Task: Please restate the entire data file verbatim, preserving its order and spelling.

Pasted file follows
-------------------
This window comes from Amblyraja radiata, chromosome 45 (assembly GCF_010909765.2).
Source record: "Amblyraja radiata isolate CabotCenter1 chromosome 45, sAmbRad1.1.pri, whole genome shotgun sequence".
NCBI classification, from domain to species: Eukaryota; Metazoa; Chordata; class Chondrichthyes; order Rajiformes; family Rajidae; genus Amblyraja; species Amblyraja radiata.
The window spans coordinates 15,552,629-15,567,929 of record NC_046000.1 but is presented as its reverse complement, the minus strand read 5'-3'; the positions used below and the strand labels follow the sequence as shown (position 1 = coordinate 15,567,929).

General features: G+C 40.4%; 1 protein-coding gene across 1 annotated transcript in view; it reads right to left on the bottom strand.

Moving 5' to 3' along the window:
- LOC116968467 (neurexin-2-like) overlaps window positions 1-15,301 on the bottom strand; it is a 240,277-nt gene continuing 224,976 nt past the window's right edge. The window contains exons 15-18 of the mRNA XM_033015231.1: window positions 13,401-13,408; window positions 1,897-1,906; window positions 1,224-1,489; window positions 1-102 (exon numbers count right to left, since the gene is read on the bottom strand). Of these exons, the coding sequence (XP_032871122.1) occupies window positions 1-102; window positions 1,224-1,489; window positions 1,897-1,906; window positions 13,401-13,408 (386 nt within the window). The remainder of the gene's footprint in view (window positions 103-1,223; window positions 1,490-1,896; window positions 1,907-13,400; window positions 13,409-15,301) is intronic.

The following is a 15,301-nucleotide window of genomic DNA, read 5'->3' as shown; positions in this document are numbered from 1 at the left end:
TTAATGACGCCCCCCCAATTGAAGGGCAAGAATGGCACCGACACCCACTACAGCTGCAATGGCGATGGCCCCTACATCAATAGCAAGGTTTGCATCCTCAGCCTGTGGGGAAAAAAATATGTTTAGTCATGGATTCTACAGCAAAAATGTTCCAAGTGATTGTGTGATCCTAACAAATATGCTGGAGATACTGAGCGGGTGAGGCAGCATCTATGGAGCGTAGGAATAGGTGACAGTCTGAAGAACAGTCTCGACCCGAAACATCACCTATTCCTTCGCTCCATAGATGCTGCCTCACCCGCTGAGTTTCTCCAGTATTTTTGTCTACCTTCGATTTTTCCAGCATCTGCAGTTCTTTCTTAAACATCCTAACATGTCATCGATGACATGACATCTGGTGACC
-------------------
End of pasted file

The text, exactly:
This window comes from Amblyraja radiata, chromosome 45 (assembly GCF_010909765.2).
Source record: "Amblyraja radiata isolate CabotCenter1 chromosome 45, sAmbRad1.1.pri, whole genome shotgun sequence".
NCBI classification, from domain to species: Eukaryota; Metazoa; Chordata; class Chondrichthyes; order Rajiformes; family Rajidae; genus Amblyraja; species Amblyraja radiata.
The window spans coordinates 15,552,629-15,567,929 of record NC_046000.1 but is presented as its reverse complement, the minus strand read 5'-3'; the positions used below and the strand labels follow the sequence as shown (position 1 = coordinate 15,567,929).

General features: G+C 40.4%; 1 protein-coding gene across 1 annotated transcript in view; it reads right to left on the bottom strand.

Moving 5' to 3' along the window:
- LOC116968467 (neurexin-2-like) overlaps window positions 1-15,301 on the bottom strand; it is a 240,277-nt gene continuing 224,976 nt past the window's right edge. The window contains exons 15-18 of the mRNA XM_033015231.1: window positions 13,401-13,408; window positions 1,897-1,906; window positions 1,224-1,489; window positions 1-102 (exon numbers count right to left, since the gene is read on the bottom strand). Of these exons, the coding sequence (XP_032871122.1) occupies window positions 1-102; window positions 1,224-1,489; window positions 1,897-1,906; window positions 13,401-13,408 (386 nt within the window). The remainder of the gene's footprint in view (window positions 103-1,223; window positions 1,490-1,896; window positions 1,907-13,400; window positions 13,409-15,301) is intronic.

The following is a 15,301-nucleotide window of genomic DNA, read 5'->3' as shown; positions in this document are numbered from 1 at the left end:
TTAATGACGCCCCCCCAATTGAAGGGCAAGAATGGCACCGACACCCACTACAGCTGCAATGGCGATGGCCCCTACATCAATAGCAAGGTTTGCATCCTCAGCCTGTGGGGAAAAAAATATGTTTAGTCATGGATTCTACAGCAAAAATGTTCCAAGTGATTGTGTGATCCTAACAAATATGCTGGAGATACTGAGCGGGTGAGGCAGCATCTATGGAGCGTAGGAATAGGTGACAGTCTGAAGAACAGTCTCGACCCGAAACATCACCTATTCCTTCGCTCCATAGATGCTGCCTCACCCGCTGAGTTTCTCCAGTATTTTTGTCTACCTTCGATTTTTCCAGCATCTGCAGTTCTTTCTTAAACATCCTAACATGTCATCGATGACATGACATCTGGTGACC